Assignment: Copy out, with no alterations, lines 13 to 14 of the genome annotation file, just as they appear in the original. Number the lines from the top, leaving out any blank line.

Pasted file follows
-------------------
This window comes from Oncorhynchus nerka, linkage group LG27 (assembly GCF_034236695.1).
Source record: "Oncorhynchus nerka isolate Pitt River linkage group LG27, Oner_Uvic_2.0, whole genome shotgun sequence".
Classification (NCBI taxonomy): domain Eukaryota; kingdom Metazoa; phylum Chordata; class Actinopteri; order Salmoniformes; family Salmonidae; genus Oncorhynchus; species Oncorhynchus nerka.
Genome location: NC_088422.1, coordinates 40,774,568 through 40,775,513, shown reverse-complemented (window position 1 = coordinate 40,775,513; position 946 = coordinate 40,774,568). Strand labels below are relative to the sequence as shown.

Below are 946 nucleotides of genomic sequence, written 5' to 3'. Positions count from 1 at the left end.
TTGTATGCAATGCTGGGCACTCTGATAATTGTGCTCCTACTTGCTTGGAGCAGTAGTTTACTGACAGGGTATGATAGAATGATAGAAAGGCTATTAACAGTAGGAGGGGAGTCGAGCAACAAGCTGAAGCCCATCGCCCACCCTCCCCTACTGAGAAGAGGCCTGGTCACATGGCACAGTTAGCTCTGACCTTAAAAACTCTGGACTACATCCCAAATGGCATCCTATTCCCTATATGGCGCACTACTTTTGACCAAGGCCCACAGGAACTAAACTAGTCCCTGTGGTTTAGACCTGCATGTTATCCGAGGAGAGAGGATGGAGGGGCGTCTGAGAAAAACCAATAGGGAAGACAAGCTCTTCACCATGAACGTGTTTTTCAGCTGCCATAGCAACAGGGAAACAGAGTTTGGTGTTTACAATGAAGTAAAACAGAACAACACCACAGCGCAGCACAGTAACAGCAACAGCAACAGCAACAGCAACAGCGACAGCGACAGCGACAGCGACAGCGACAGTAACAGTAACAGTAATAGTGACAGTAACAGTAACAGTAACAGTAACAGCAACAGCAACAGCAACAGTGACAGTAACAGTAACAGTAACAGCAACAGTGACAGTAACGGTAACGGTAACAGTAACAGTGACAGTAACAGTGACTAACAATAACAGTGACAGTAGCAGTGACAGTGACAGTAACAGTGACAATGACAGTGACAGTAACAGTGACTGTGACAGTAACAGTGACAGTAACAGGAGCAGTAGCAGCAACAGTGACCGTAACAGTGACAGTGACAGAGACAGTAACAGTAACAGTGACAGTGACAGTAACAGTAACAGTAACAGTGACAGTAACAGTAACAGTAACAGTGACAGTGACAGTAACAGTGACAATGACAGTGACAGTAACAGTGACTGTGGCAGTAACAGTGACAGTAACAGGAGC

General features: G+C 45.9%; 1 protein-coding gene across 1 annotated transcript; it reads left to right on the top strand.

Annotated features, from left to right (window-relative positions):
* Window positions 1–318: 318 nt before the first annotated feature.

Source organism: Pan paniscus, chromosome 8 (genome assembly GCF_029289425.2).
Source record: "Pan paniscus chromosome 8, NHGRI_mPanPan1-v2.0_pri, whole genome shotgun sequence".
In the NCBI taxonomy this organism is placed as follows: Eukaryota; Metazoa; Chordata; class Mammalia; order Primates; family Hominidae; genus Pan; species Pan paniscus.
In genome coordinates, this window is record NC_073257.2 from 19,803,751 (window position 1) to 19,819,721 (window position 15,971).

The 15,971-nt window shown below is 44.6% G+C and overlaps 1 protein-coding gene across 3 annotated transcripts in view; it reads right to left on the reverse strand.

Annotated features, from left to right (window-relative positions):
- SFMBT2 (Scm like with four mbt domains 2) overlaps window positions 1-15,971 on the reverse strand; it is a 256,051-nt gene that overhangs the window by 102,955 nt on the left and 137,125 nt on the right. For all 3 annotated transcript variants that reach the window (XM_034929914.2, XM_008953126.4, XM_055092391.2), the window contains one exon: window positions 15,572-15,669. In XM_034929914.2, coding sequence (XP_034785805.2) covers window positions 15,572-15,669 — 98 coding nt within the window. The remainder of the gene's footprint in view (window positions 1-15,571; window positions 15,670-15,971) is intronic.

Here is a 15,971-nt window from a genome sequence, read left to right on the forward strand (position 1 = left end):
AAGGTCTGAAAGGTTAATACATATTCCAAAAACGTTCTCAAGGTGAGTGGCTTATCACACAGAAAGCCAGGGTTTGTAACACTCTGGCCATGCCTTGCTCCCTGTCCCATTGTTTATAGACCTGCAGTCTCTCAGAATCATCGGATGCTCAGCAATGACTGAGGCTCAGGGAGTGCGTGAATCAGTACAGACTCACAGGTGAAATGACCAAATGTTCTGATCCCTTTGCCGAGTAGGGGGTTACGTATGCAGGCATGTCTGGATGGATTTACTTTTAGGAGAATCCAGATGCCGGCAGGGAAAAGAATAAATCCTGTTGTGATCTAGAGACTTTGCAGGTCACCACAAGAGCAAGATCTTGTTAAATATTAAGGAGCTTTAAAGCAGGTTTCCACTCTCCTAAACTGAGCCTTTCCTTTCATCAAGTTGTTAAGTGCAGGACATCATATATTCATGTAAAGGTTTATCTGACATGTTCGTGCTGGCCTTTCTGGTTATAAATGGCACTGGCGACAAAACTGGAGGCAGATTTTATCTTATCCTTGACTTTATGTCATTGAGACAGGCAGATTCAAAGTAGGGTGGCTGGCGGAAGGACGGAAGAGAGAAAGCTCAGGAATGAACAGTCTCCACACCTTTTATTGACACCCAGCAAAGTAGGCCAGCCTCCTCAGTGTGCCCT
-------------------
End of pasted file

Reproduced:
In genome coordinates, this window is record NC_073257.2 from 19,803,751 (window position 1) to 19,819,721 (window position 15,971).

The 15,971-nt window shown below is 44.6% G+C and overlaps 1 protein-coding gene across 3 annotated transcripts in view; it reads right to left on the reverse strand.